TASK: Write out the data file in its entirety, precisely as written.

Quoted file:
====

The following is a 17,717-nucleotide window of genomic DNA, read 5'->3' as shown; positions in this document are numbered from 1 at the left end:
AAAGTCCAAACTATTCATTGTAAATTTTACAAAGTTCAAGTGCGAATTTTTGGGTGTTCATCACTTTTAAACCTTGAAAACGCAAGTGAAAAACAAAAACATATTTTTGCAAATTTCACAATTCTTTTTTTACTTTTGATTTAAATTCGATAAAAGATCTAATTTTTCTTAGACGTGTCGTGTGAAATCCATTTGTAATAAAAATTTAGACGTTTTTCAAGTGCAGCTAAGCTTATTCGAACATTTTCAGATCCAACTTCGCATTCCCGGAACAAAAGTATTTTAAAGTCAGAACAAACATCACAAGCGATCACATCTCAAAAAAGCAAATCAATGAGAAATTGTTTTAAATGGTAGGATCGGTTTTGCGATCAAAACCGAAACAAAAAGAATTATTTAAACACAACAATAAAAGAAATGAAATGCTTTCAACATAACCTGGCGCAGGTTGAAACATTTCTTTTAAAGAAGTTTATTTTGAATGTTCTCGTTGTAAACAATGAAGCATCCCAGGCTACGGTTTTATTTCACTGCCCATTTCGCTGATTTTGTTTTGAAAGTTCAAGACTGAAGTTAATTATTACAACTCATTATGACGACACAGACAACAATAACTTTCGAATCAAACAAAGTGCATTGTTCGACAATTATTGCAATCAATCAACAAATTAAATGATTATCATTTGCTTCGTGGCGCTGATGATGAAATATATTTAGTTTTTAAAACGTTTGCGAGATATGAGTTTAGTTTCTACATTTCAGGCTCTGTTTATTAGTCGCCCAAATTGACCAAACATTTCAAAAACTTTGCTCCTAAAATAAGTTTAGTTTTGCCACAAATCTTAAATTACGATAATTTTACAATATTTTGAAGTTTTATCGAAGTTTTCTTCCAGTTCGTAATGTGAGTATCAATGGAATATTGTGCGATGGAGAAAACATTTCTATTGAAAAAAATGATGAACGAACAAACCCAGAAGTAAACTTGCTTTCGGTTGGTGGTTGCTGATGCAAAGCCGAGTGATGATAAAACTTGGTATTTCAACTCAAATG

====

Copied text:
The following is a 17,717-nucleotide window of genomic DNA, read 5'->3' as shown; positions in this document are numbered from 1 at the left end:
AAAGTCCAAACTATTCATTGTAAATTTTACAAAGTTCAAGTGCGAATTTTTGGGTGTTCATCACTTTTAAACCTTGAAAACGCAAGTGAAAAACAAAAACATATTTTTGCAAATTTCACAATTCTTTTTTTACTTTTGATTTAAATTCGATAAAAGATCTAATTTTTCTTAGACGTGTCGTGTGAAATCCATTTGTAATAAAAATTTAGACGTTTTTCAAGTGCAGCTAAGCTTATTCGAACATTTTCAGATCCAACTTCGCATTCCCGGAACAAAAGTATTTTAAAGTCAGAACAAACATCACAAGCGATCACATCTCAAAAAAGCAAATCAATGAGAAATTGTTTTAAATGGTAGGATCGGTTTTGCGATCAAAACCGAAACAAAAAGAATTATTTAAACACAACAATAAAAGAAATGAAATGCTTTCAACATAACCTGGCGCAGGTTGAAACATTTCTTTTAAAGAAGTTTATTTTGAATGTTCTCGTTGTAAACAATGAAGCATCCCAGGCTACGGTTTTATTTCACTGCCCATTTCGCTGATTTTGTTTTGAAAGTTCAAGACTGAAGTTAATTATTACAACTCATTATGACGACACAGACAACAATAACTTTCGAATCAAACAAAGTGCATTGTTCGACAATTATTGCAATCAATCAACAAATTAAATGATTATCATTTGCTTCGTGGCGCTGATGATGAAATATATTTAGTTTTTAAAACGTTTGCGAGATATGAGTTTAGTTTCTACATTTCAGGCTCTGTTTATTAGTCGCCCAAATTGACCAAACATTTCAAAAACTTTGCTCCTAAAATAAGTTTAGTTTTGCCACAAATCTTAAATTACGATAATTTTACAATATTTTGAAGTTTTATCGAAGTTTTCTTCCAGTTCGTAATGTGAGTATCAATGGAATATTGTGCGATGGAGAAAACATTTCTATTGAAAAAAATGATGAACGAACAAACCCAGAAGTAAACTTGCTTTCGGTTGGTGGTTGCTGATGCAAAGCCGAGTGATGATAAAACTTGGTATTTCAACTCAAATG